My arrowhead vine propagation finally had a few solid roots so I decided to plant him this past weekend. Propagation is one of my favorite ways to build my plant collection because they are cheap (they are often free) and it’s fun to watch your plants grow from little baby plants. I got Oliver as a propagation from a coworker. I asked on our work community board if anyone was interested in selling cuttings from any of their plants. By the end of the workday, I had 11 new plants! My new arrowhead vine, Oliver, was one of them.

The arrowhead vine (Syngonium podophyllum) is a pretty climbing vine that grows aggressively if grown under the right conditions. They had a few large climbing vines on display during our trip to the Missouri Botanical Garden and they were glorious!

The arrowhead vine is a tropical climber which does best in hot, humid locations so unless you’re in the deep, deep south it’s likely that you’ll have to grow yours as a houseplant. You can put them on display on high shelves and let them trail down if you want them to get wild. You can also plant them in a pot and keep them trimmed back. When you trim, you can propagate the trimmings into new plants to build your collection or give away to other plant lovers. Just stick the trimmings in water until roots sprout. Once you have roots, pot them in your favorite planter and watch it grow.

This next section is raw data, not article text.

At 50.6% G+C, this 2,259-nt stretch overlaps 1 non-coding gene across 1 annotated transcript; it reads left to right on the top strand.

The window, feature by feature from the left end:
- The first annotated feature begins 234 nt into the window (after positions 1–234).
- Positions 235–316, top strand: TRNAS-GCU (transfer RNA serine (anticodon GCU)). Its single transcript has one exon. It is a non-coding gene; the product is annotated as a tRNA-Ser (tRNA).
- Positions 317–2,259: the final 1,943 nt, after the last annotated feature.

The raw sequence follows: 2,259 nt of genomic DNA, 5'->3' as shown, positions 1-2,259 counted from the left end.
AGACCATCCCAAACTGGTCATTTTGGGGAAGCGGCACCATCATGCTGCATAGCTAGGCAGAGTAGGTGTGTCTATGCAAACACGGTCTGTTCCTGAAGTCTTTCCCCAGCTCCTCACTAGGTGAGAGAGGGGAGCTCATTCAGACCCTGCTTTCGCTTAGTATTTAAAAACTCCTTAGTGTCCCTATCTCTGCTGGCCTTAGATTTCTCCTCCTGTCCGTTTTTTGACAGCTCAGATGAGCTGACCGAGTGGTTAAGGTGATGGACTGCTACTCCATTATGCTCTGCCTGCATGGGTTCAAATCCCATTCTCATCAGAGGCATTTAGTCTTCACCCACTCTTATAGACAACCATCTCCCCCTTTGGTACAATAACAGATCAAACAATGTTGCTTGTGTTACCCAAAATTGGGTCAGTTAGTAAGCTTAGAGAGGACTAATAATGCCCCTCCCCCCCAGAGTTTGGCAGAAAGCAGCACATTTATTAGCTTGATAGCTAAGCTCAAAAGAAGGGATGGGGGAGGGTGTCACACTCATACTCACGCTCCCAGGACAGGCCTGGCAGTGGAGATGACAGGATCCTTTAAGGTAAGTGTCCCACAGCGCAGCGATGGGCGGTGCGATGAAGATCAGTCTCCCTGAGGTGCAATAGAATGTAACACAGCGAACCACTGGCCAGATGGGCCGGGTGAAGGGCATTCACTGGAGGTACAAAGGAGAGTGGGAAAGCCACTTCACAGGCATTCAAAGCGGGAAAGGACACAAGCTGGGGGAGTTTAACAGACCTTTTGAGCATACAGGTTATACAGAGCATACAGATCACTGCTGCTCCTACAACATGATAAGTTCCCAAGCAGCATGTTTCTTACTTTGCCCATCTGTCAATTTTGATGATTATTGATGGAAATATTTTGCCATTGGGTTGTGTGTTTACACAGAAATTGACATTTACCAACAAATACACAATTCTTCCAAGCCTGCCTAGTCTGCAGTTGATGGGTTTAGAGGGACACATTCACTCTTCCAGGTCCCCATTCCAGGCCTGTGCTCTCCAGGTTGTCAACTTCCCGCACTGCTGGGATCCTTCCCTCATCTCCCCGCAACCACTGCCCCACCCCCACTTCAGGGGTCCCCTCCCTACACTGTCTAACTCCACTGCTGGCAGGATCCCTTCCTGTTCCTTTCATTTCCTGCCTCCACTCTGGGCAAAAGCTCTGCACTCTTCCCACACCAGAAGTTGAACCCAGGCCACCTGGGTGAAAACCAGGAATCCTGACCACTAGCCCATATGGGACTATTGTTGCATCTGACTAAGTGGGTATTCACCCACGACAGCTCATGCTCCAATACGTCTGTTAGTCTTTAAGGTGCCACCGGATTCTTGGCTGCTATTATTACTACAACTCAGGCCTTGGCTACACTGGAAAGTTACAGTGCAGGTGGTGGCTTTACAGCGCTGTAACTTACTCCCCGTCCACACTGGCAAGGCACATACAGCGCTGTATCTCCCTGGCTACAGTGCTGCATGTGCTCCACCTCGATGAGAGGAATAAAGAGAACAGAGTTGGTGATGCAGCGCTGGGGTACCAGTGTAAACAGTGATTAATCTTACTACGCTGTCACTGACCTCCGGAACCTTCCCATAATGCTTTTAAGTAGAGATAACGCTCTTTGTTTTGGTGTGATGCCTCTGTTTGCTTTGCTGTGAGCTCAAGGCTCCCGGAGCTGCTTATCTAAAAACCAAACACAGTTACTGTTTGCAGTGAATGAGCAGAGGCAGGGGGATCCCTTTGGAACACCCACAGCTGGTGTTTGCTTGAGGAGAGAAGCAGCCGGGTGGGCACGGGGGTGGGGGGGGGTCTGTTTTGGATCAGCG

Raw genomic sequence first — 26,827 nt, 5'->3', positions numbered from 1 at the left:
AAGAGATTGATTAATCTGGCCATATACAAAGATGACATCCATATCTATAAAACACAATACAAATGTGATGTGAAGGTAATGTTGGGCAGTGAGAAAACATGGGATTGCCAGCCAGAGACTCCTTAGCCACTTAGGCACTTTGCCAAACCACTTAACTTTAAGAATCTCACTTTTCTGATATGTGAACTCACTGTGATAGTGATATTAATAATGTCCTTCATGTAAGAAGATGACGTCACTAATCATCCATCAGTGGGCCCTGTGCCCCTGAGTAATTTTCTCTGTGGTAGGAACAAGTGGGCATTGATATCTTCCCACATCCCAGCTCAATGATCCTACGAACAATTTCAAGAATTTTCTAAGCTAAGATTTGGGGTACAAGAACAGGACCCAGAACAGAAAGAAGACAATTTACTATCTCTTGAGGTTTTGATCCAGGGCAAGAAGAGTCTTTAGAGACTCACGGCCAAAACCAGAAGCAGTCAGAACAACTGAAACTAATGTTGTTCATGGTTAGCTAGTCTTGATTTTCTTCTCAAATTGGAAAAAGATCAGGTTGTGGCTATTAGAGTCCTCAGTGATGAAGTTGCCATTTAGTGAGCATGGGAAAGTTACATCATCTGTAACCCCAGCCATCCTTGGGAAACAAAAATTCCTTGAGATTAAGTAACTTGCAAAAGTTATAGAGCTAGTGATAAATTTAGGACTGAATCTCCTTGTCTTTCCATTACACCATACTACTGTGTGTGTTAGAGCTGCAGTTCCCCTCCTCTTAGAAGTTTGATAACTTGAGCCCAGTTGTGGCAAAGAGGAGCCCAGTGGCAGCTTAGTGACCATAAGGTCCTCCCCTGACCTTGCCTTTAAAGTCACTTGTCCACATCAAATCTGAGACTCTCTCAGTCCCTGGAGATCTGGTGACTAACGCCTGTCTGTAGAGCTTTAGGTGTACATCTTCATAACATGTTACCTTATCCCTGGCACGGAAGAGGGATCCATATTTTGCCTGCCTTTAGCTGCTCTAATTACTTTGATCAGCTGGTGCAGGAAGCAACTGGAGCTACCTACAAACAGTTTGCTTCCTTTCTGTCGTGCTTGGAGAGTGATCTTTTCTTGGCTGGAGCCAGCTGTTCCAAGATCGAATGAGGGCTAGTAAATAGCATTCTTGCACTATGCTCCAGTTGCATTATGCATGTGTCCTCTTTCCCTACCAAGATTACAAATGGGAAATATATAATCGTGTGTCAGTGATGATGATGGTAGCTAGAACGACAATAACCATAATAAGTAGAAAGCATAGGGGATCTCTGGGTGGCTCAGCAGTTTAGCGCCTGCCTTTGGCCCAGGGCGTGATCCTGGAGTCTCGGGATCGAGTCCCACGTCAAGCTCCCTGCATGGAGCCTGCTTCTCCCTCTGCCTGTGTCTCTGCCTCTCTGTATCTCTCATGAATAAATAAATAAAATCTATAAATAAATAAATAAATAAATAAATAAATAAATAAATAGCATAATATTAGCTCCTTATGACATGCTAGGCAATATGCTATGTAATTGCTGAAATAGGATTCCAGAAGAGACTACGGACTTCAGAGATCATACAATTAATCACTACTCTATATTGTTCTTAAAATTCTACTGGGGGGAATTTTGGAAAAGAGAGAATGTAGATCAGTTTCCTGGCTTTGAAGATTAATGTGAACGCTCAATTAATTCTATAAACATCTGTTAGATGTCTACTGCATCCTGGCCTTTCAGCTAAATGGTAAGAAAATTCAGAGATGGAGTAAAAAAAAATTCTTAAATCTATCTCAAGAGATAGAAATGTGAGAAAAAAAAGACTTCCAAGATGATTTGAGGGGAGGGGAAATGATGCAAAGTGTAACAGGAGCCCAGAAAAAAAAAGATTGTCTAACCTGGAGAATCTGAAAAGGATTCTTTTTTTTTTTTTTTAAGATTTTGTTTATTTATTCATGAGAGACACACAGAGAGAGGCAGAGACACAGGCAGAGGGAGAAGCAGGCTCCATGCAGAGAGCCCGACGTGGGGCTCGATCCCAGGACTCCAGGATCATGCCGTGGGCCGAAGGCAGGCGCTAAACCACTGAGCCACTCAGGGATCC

Arrowhead Vine (Syngonium podophyllum) Basics

  • Requires bright light but no direct sun
  • Can be grown indoors
  • Can be trained to grow up a pole or line
  • Propagation by stem cuttings
  • Mildly toxic to animals

The Arrowhead Vine, like other plants in the Araceae family, contains insoluble oxalate crystals family. If your dog chews or bites into the Arrowhead Vine, these crystals are released and cause tissue penetration and irritation to the mouth and oral cavity. Rarely, this can also lead to swelling of the upper airway making it difficult to breathe. If you’re going to have this vine around animals, know the signs of potential ingestion and have the number for an emergency vet or pet poison helpline readily available. I’m keeping my vine at home. He’s currently on my desk but once he grows bigger I’ll be placing him on a high shelf and keeping him trimmed.

How to Grow an Arrowhead Vine

Unlike a Snake Plant or Haworthia succulents, Arrowhead Vines can be a bit needier and require more attention. It’s not a high maintenance plant but requires more attention than other beginner plants that thrive on a little neglect.

Soil and Water Needs

Like succulents, the Arrowhead Vine prefers a loose, well-drained potting mix so I use the same soil mix I used for my Snake Plant. The soil shouldn’t be sandy but if it’s a little rocky that’s ok.

Since Arrowhead Vines are tropical plants, they should be sprayed with water frequently to maintain high humidity. Also, water them regularly to keep the soil continuously moist throughout spring and summer. You can reduce watering in the winter but don’t let the soil dry out. If it feels dry to the touch, water it.

Propagating Arrowhead Vines

Arrowhead Vines are easy to propagate and can be easily propagated from a cutting. You want the cutting to grow roots which can be done two ways – in soil or in water.

Take a small cutting (a long cutting is more difficult to root) and trim the end. Dip it into water then into the rooting hormone. Too much rooting hormone can lower your chances of the propagation taking root, so a small amount is all you need. Then, place the cutting into a small amount of soil and wait for it to take root. After a couple of weeks, your cutting should have roots and can be moved to a more permanent planter.